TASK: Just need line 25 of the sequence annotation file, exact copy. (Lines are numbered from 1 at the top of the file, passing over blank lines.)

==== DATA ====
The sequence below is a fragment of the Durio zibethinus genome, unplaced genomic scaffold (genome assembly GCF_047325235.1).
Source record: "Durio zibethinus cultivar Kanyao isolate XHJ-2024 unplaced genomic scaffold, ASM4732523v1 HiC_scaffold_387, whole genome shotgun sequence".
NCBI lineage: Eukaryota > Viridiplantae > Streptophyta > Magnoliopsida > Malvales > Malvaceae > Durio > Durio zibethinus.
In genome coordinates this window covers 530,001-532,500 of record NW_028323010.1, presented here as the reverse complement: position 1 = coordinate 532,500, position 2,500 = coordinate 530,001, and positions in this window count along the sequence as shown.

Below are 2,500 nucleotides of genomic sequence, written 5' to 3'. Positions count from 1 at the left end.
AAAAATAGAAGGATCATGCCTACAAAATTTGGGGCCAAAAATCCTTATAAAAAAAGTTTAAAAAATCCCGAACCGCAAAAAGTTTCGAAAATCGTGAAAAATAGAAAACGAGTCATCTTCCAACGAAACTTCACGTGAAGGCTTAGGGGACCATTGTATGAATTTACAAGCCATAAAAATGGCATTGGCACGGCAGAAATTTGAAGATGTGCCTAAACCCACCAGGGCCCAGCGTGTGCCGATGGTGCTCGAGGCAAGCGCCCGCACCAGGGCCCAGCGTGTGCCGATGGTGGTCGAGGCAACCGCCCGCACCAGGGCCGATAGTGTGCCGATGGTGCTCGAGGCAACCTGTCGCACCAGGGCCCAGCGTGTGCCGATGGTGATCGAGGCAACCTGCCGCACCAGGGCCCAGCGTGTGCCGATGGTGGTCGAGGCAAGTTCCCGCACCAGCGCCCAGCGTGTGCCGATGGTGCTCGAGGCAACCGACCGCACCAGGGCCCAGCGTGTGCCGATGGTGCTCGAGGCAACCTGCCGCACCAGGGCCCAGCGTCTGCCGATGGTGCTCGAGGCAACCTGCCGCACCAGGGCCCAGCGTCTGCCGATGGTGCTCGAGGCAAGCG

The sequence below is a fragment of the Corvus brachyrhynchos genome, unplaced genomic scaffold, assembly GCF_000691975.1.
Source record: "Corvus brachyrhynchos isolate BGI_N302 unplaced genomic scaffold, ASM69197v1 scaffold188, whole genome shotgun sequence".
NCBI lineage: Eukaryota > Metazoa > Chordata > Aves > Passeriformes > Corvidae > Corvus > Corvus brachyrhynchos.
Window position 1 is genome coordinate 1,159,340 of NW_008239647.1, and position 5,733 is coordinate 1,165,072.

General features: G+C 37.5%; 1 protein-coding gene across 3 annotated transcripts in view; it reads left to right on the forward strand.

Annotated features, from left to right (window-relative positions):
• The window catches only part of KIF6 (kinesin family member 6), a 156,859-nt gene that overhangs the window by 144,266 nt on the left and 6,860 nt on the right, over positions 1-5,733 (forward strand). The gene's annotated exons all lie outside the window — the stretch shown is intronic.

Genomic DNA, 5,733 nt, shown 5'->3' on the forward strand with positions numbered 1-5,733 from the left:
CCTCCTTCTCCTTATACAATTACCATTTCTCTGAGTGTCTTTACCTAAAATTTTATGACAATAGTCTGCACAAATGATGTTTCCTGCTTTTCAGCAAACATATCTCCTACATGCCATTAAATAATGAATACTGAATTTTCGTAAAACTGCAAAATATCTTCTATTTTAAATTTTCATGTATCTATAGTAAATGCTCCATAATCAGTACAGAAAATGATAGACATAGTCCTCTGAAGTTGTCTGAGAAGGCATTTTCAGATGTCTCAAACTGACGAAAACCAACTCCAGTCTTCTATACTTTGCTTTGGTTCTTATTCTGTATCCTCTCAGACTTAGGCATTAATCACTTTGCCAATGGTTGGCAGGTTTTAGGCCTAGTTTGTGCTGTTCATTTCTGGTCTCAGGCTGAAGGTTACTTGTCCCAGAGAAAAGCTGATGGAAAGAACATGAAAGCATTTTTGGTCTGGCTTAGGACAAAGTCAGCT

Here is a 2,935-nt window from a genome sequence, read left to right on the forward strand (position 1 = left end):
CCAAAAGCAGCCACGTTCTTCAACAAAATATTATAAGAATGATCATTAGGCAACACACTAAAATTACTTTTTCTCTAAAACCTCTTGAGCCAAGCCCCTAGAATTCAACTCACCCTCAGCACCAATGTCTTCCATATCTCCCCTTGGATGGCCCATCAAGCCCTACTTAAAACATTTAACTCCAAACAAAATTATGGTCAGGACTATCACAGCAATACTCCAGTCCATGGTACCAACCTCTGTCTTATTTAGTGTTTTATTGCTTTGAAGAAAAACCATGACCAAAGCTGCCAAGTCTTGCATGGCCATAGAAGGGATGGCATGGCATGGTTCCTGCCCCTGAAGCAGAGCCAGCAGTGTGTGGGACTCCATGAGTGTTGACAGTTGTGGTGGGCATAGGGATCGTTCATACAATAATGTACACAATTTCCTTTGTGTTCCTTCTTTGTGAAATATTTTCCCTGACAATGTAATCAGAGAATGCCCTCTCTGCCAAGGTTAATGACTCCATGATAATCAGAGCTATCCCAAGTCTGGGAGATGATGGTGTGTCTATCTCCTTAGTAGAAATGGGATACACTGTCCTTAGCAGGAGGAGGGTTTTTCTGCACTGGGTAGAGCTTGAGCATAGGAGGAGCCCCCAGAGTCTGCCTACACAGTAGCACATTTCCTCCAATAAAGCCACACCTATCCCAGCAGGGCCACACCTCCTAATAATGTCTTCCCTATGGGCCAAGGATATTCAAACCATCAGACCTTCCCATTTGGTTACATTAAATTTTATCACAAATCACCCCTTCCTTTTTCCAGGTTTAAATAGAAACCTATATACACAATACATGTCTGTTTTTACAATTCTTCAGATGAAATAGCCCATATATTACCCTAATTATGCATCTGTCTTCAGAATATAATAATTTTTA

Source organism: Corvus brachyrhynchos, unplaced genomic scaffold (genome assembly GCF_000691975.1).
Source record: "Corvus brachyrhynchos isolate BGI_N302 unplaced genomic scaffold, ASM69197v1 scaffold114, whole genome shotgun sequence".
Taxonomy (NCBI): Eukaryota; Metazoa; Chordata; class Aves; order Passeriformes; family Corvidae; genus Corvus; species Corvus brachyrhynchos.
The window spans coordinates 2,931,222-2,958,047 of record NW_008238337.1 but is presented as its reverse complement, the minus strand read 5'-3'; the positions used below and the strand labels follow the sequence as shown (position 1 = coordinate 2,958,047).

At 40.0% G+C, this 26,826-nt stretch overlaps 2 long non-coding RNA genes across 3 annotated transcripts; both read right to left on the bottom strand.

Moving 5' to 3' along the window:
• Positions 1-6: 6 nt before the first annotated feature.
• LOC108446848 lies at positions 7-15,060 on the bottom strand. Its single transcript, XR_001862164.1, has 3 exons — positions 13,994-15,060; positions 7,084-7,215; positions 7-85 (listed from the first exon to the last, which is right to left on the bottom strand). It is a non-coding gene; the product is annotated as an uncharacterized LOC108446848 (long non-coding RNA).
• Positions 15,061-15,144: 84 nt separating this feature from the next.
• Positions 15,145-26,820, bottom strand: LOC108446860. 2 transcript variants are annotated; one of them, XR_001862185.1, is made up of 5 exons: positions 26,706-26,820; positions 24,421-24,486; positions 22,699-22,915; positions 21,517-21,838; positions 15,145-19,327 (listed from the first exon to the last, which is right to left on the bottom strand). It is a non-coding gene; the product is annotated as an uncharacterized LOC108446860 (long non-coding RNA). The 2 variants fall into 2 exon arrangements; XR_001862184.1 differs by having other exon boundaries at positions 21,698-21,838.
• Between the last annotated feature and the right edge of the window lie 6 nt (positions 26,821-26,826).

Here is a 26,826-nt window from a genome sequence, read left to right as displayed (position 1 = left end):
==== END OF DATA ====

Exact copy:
• LOC108446848 lies at positions 7-15,060 on the bottom strand. Its single transcript, XR_001862164.1, has 3 exons — positions 13,994-15,060; positions 7,084-7,215; positions 7-85 (listed from the first exon to the last, which is right to left on the bottom strand). It is a non-coding gene; the product is annotated as an uncharacterized LOC108446848 (long non-coding RNA).